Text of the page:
PM tells Norfolk children’s services: ‘Improve or be taken over’

Prime Minister David Cameron made a visit to Lancing this afternoon SUS-150918-152925001
Prime Minister David Cameron made a visit to Lancing this afternoon SUS-150918-152925001

A troubleshooter has today been appointed to oversee Norfolk County Council’s children’s services department, amid government warnings it will be taken over if it does not improve quickly.

Dave Hill, who heads children’s services for Essex County Council, will start work as commissioner for the department immediately in a bid to turn things around.

The measure is one of three similar appointments to struggling social services units that were announced by the prime minister, David Cameron this morning.

He said: “Children’s services support the most vulnerable children in our society. They are in our care; we, the state, are their parents; and we are failing them.

“It is our duty to put this right; to say poorly performing local authorities: improve, or be taken over. We will not stand by while children are let down by inadequate social services.

“It shows how serious we are about confronting state failure and tackling some the biggest social problems in our country. Together we will make sure that not a single child is left behind.”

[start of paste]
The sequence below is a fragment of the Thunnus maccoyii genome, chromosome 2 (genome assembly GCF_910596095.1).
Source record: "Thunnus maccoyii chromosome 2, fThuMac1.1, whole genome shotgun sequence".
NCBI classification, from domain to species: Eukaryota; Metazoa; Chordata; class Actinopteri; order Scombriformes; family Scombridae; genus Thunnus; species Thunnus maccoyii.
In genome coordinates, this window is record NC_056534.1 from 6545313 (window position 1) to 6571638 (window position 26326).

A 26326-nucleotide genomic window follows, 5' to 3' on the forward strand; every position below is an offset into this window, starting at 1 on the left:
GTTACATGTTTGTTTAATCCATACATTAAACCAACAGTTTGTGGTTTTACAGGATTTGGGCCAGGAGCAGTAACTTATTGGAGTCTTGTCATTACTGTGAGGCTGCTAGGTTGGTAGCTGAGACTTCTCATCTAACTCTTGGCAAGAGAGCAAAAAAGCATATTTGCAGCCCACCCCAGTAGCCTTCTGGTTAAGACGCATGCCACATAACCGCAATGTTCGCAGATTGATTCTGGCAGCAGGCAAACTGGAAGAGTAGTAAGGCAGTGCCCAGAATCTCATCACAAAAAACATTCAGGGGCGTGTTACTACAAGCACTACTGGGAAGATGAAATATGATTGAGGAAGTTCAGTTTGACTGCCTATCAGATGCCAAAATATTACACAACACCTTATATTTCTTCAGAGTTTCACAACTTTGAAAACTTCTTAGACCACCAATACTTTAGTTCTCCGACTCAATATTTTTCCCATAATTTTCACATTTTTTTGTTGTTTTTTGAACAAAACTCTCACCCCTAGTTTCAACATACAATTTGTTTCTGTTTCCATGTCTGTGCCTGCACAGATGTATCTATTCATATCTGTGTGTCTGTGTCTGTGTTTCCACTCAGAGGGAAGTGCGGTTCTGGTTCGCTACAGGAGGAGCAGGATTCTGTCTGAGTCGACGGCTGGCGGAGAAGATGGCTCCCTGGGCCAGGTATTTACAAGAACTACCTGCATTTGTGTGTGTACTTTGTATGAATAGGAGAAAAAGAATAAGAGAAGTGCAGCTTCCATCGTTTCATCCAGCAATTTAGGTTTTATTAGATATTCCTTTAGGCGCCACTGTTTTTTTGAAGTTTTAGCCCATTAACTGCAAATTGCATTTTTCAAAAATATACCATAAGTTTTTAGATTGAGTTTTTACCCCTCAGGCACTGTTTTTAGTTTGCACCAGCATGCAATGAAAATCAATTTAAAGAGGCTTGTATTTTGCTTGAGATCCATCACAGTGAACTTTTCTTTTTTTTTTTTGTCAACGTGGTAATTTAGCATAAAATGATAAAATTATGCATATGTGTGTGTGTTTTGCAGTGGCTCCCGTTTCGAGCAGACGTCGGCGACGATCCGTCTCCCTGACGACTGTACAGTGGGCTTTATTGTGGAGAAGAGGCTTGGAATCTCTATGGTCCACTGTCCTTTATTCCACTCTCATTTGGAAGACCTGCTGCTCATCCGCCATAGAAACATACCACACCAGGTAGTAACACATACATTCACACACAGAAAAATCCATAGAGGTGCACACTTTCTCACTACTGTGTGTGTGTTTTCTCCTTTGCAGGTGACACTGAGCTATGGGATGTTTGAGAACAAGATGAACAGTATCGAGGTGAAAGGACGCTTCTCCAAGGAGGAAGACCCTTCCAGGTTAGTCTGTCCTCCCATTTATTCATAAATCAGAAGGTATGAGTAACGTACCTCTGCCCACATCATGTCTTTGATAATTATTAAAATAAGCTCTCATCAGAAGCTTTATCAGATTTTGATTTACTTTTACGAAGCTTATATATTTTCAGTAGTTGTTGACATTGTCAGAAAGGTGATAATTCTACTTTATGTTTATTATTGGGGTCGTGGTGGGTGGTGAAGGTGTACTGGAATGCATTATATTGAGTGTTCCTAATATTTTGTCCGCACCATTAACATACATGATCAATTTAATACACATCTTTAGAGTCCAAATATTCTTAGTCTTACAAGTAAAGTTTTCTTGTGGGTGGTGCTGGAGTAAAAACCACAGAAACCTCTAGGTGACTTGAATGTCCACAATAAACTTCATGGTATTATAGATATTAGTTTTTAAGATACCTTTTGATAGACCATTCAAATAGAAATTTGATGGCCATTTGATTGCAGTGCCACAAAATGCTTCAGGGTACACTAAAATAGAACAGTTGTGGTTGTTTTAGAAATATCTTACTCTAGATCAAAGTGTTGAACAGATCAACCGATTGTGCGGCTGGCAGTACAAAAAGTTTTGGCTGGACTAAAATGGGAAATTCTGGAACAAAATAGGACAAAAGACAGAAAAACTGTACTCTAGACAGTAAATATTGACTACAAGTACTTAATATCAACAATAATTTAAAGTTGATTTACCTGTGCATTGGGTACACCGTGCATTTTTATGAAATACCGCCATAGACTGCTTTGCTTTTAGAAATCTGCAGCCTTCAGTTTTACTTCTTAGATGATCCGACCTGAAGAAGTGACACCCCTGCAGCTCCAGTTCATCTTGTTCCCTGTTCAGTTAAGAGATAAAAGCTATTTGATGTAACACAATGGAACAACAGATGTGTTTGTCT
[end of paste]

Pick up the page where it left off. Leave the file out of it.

Michael Rosen, director of Norfolk County Council’s children’s services, said the authority had been made aware of the government’s intentions in a letter last week.

He said: “Dave Hill has a strong track record in leading improvement in Children’s Services in Essex and is someone who knows Norfolk well.

“I have every confidence in his appointment and believe he will see that we are a rapidly improving authority with all the commitment, skills and knowledge necessary to make the progress required.

“I agree with the Prime Minister that our role as a corporate parent is of crucial importance. The extra support Mr Hill will bring can only be helpful in further improving prospects for looked after children.”

Mr Rosen said Ofsted had recognised the improvements made in the department and further progress is being made.

The authority has launched a leaving care programme to support youngsters as they make their first steps into adulthood and figures revealed last week showed looked-after children in Norfolk is well above the national average.

Mr Rosen added: “We want the Commissioner to help us build on what is an increasingly bright outlook, so that we go on to develop outstanding services for children and families in Norfolk.”